Congress: Commerce Clause McCulloch v Maryland 17 U.S. 316 (1819) Facts: Congress established a central bank in 1816 much to the chagrin of the states who opposed the expansion of federal powers. Maryland attempted to tax a branch of the central bank. James McCulloch, the administrator of the bank refused to pay the tax. Question: What, if any, authority did Congress have to establish a central bank? 2. Can a state tax a federal entity in this manner? Findings: Congress has the authority to establish a central bank through its powers of interstate commerce. The power to establish a central bank is an implied power that stems from the power to regulate interstate commerce. No, a state cannot tax a federal entity. Chief Justice John Marshall stated, “The power to tax is the power to destroy.” See Gibbons v. Ogden (1824). In Gibbons the Court interpreted the use of broad, “plenary”, congressional powers under the Commerce Clause. The Commerce Clause implies the power to regulate interstate navigation on rivers even when the action occurs within the state. See also U.S. v. Gettysburg Electric Railway Co. (1896).

Question:

What, if any, authority did Congress have to establish a central bank?

2. Can a state tax a federal entity in this manner?

Congress: Commerce Clause Facts: In 1890, Congress passed the Sherman Anti-trust Act in order to control the formation of monopolies. It outlawed "every contract, combination...or conspiracy, in restraint of trade" or interstate commerce, and it declared every attempt to monopolize any part of trade or commerce to be illegal. The E.C. Knight Company was a monopoly controlling over 98 percent of the sugar-refining business in the United States. U.S. v. E.C. Knight Co. 156 U.S. 1 (1895) Question: Is the Sherman Anti-Trust Act a legitimate constitutional use of the commerce clause power? Finding: Yes. The Sherman Anti-Trust Act is constitutional, but the congressional power to regulate interstate commerce does not extend to manufacturing. The Knight case is a good example of the formal or “categorical” interpretation of the Commerce Clause. The categorical interpretation looks at whether the activity is “local or interstate”, “inside or outside the stream of commerce”, or whether the effects of the activity are “direct or indirect.” The opposite interpretive approach, called “empirical” interpretation, focuses on the magnitude of the effect on interstate commerce. See Houston E & W Railroad Co. v. U.S. ( Shreveport Case ) (1914). In Shreveport , the Court upheld a federal agency's regulation of freight rates on travel completely within Texas because freight transportation within Texas was found to be substantially affecting interstate commerce.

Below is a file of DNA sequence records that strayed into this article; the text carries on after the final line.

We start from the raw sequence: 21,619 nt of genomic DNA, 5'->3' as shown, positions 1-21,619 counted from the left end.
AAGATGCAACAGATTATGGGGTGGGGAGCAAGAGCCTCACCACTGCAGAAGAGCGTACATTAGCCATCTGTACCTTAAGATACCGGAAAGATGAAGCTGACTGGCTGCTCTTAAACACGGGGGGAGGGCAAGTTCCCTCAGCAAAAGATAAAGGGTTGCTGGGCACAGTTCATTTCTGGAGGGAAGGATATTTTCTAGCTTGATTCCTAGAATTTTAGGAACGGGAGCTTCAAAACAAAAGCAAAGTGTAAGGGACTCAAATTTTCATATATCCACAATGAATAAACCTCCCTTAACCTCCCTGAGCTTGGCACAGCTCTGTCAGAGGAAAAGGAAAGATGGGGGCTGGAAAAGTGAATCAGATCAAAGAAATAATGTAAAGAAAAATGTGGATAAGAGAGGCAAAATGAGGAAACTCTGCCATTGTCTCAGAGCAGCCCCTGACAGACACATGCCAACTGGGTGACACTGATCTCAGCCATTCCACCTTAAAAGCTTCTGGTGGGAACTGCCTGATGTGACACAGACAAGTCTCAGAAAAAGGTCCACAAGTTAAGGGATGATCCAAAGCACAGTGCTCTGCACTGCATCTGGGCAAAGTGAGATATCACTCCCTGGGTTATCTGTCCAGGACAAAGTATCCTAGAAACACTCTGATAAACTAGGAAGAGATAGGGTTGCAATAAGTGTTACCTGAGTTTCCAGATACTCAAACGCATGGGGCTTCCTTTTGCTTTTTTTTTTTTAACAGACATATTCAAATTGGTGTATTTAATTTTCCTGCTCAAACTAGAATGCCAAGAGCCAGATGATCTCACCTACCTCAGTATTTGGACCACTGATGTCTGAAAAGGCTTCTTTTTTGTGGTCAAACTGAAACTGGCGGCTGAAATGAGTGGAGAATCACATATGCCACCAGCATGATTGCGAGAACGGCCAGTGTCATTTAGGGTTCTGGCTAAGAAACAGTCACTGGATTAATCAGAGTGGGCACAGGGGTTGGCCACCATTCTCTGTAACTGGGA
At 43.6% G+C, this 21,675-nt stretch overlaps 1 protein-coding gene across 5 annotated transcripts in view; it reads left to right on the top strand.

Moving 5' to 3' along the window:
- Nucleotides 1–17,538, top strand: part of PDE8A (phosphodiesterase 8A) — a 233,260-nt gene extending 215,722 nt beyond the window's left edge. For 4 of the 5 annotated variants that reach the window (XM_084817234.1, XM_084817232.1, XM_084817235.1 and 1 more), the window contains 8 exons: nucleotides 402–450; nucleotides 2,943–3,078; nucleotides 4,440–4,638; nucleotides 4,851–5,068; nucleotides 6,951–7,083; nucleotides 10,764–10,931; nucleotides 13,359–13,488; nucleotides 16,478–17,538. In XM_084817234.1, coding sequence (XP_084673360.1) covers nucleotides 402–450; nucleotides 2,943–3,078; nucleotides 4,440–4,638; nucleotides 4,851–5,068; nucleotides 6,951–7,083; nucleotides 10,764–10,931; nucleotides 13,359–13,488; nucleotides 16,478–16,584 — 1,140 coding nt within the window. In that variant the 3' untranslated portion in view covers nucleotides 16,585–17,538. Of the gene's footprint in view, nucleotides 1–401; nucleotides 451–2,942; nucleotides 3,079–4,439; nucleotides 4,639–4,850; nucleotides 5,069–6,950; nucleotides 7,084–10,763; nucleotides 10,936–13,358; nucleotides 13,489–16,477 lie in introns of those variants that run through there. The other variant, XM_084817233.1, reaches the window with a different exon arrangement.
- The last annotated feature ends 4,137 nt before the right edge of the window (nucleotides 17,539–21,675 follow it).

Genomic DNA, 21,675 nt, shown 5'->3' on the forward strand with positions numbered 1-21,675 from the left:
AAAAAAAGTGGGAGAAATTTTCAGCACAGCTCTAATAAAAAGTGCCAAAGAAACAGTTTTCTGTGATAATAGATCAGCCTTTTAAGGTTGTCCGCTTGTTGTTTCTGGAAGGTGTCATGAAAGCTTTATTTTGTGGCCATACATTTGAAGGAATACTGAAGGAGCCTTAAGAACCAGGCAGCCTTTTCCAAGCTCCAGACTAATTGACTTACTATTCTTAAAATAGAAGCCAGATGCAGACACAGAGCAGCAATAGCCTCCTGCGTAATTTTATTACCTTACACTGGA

Congress: Commerce Clause Lochner v. New York 198 U.S. 45 (1905) Facts: The state of New York passed the Bakeshop Act of 1896 restricting the working hours of bakers to sixty hours a week or ten hours a day. Lochner was fined twice for overworking employees Question: Does the New York law violate the Fourteenth Amendment right of due process and right to contract between employees and employers? Finding: Yes. The New York state regulation of working hours was unconstitutional: not a legitimate exercise of state police power, as it violated the right of contract, Due Process, within the Fourteenth Amendment.

Congress: Commerce Clause Adkins v. Children’s Hospital 261 U.S. 525 (1923) Facts: Congress passed a law providing a minimum wage for women employees working in he District of Columbia. Female employees of the Children’s Hospital earned less than the $16.50 per week requirement. The Hospital sued the D.C. Minimum Wage Board in order to prevent the enforcement of the law. The option for the Hospital would have been to fire workers. Question: Does the federal law violate the Fifth Amendment right of due process and right to contract between employees and employers? Finding: Yes. The Congressional law providing a minimum wage for women in the District of Columbia was unconstitutional, The Court stated that the law would “dangerously extend the policy powers of the state.” And, that the law was vague, amounted to price fixing, and had discrepancies in terms of varying minimum wages for different types of jobs. This case is similar to Lochner in that the Court found that law violated the Fifth Amendment Substantive Due Process right to contract between employees and employers.